A blog post on defined benefit (DB) transfers from an adviser, published by Unbiased on Thursday, has been taken down following industry criticism it was "fairly one-sided and frankly incorrect".
The piece entitled ‘Stick or twist? Why you might trade in your final salary pension' was written by Sound Financial Planning managing director Paul Spires.
It described the 'many final salary scheme holders [that] feel, rightly or wrongly, that they are missing out.'
Spires said the 'fear of missing out' had intensified thanks to high transfer values incentivising more people to transfer out of their DB schemes. After listing the potential benefits of switching out, Spires continued to point out that 'many final salary schemes are in a precarious position', with the UK pension's deficit standing at £137bn.
He wrote: ''Guaranteed benefits' look much less attractive if the survival of the scheme itself isn't guaranteed.'
Unbiased's Twitter summary post said:
If you're worried about your final salary pension scheme falling into deficit, that may be a reason to trade it in: https://t.co/whx0jxvw76— Unbiased (@unbiaseduk) April 6, 2017
The post was met with a negative reaction from industry figures on Twitter, as advisers criticised the piece for making a "one-sided" case for DB transfers and questioned why it had been published.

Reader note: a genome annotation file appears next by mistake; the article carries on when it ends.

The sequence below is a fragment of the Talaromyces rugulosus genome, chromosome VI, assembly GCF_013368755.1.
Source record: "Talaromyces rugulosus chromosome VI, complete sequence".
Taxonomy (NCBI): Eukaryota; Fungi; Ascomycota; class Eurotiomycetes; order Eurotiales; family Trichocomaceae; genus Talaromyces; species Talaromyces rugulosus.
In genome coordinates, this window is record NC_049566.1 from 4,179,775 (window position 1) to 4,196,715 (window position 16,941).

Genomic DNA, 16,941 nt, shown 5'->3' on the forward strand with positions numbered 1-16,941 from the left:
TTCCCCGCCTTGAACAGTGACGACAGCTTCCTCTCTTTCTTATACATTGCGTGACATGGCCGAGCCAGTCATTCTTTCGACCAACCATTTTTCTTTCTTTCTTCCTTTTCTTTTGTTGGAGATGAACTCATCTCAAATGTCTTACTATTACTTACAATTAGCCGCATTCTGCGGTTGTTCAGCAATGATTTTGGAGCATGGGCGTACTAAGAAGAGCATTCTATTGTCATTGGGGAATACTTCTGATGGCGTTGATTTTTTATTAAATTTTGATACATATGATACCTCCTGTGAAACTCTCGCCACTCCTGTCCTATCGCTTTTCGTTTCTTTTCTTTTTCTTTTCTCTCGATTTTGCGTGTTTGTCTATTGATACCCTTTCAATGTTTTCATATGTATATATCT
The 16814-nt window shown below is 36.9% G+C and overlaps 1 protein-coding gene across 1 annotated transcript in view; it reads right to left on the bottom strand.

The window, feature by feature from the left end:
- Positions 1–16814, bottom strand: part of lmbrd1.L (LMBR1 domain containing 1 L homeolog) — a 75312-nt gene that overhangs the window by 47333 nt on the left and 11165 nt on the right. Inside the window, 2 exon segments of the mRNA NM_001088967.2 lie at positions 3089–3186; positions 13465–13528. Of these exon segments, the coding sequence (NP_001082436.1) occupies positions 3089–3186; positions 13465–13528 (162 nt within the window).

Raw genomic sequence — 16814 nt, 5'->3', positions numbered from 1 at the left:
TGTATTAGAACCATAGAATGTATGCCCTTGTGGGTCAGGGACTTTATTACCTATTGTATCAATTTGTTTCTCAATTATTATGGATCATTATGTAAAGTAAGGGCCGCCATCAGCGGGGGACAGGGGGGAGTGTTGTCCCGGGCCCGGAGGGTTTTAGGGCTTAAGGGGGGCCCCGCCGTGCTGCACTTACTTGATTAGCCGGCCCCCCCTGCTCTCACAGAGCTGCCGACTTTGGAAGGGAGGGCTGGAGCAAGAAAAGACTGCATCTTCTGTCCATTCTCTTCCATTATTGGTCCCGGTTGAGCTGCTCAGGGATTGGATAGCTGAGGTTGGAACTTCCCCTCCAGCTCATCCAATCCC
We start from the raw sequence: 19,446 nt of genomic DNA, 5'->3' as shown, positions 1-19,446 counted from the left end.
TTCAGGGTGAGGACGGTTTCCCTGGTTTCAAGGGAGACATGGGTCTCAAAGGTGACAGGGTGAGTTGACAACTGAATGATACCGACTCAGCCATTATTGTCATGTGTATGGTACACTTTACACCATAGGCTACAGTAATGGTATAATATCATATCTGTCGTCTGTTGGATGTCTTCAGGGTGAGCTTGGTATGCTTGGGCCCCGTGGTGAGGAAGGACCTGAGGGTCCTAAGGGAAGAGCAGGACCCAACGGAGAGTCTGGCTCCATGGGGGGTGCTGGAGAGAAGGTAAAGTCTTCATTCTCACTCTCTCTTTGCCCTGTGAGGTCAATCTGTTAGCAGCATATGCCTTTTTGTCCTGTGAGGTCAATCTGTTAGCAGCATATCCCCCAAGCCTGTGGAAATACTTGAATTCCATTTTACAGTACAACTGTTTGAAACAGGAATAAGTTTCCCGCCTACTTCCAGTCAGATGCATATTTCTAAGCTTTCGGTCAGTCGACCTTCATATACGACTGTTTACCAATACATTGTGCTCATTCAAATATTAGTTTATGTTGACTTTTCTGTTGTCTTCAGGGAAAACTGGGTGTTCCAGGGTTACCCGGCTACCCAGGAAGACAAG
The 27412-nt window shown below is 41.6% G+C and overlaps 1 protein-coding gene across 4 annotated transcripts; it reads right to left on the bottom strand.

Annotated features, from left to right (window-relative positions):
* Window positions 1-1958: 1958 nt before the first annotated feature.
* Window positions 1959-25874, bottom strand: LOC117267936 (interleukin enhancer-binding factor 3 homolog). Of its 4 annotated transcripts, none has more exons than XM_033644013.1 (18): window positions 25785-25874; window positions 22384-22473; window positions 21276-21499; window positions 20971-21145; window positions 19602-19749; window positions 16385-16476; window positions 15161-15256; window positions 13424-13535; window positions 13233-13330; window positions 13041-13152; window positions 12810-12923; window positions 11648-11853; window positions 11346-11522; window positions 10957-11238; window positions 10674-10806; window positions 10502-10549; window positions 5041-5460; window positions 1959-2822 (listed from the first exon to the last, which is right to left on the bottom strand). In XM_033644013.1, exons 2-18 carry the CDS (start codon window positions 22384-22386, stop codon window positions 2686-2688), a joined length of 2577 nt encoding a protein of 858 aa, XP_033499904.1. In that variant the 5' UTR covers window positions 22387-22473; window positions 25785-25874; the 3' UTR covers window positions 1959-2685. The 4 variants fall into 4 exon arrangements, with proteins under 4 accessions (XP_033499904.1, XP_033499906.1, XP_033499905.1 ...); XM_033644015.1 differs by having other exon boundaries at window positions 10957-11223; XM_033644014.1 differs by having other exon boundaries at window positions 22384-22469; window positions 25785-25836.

Wingate Financial Planning director Alistair Cunningham wrote:
First Actuarial partner Mark Rowlinson wrote:
@unbiaseduk Rather biased piece playing up risks and down protection in DB schemes. And penalties for early retirement: misleading or DB not understood?— Mark Rowlinson (@markjrowlinson) April 6, 2017
Adcock Financial founder Peter Adcock said he was "amazed" Unbiased had published the piece and believed the piece should not "have been posted in the first place".
In response to Adcock's comment Unbiased tweeted:
Unbiased subsequently took the post down, tweeting:
@rorypercival In light of the feedback, this piece has been taken down.— Unbiased (@unbiaseduk) April 7, 2017
Among those who commented on Twitter was former Financial Conduct Authority technical specialist, turned consultant, Rory Percival, who later said it was a ‘sensible decision' to take the piece down.
Speaking to Professional Adviser, he said: "I read it and it was fairly one-sided and frankly incorrect in some places, so it's sensible Unbiased took it down fairly promptly.
"Overall, there is a lot of concern, quite rightly, that some advisers and commentators may not be viewing transfer cases in as balanced a way as they should."
Cunningham also spoke further on the issue, saying: "I am concerned by the amount of media attention that this topic is attracting and it's not necessarily balanced. It's inherently quite a complicated area and people are ‘dumming it down' a little too much."
The chairman isn’t answering his email
Reforms not enough
An economic cocktail
To encourage consumers to shop around
Will report to Pat Shea